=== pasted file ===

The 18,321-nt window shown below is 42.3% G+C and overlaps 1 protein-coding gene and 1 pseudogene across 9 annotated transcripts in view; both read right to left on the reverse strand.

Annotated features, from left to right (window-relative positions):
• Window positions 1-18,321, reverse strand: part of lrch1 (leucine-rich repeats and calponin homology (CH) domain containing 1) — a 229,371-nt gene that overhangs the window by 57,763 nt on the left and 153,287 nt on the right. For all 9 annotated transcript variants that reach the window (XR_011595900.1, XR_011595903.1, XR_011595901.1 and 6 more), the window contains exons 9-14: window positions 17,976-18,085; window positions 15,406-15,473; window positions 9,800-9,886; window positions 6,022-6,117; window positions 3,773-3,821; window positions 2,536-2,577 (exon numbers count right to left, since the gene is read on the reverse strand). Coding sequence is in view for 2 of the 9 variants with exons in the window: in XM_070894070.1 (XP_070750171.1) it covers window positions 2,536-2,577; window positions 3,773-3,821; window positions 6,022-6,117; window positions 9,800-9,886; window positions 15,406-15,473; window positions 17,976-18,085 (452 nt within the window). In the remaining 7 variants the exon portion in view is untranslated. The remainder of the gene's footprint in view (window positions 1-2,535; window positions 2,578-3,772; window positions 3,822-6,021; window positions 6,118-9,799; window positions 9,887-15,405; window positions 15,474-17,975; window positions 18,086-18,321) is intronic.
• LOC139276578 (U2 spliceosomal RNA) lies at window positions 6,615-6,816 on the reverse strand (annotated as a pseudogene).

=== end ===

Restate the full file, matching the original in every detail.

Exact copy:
The 18,321-nt window shown below is 42.3% G+C and overlaps 1 protein-coding gene and 1 pseudogene across 9 annotated transcripts in view; both read right to left on the reverse strand.

Annotated features, from left to right (window-relative positions):
• Window positions 1-18,321, reverse strand: part of lrch1 (leucine-rich repeats and calponin homology (CH) domain containing 1) — a 229,371-nt gene that overhangs the window by 57,763 nt on the left and 153,287 nt on the right. For all 9 annotated transcript variants that reach the window (XR_011595900.1, XR_011595903.1, XR_011595901.1 and 6 more), the window contains exons 9-14: window positions 17,976-18,085; window positions 15,406-15,473; window positions 9,800-9,886; window positions 6,022-6,117; window positions 3,773-3,821; window positions 2,536-2,577 (exon numbers count right to left, since the gene is read on the reverse strand). Coding sequence is in view for 2 of the 9 variants with exons in the window: in XM_070894070.1 (XP_070750171.1) it covers window positions 2,536-2,577; window positions 3,773-3,821; window positions 6,022-6,117; window positions 9,800-9,886; window positions 15,406-15,473; window positions 17,976-18,085 (452 nt within the window). In the remaining 7 variants the exon portion in view is untranslated. The remainder of the gene's footprint in view (window positions 1-2,535; window positions 2,578-3,772; window positions 3,822-6,021; window positions 6,118-9,799; window positions 9,887-15,405; window positions 15,474-17,975; window positions 18,086-18,321) is intronic.
• LOC139276578 (U2 spliceosomal RNA) lies at window positions 6,615-6,816 on the reverse strand (annotated as a pseudogene).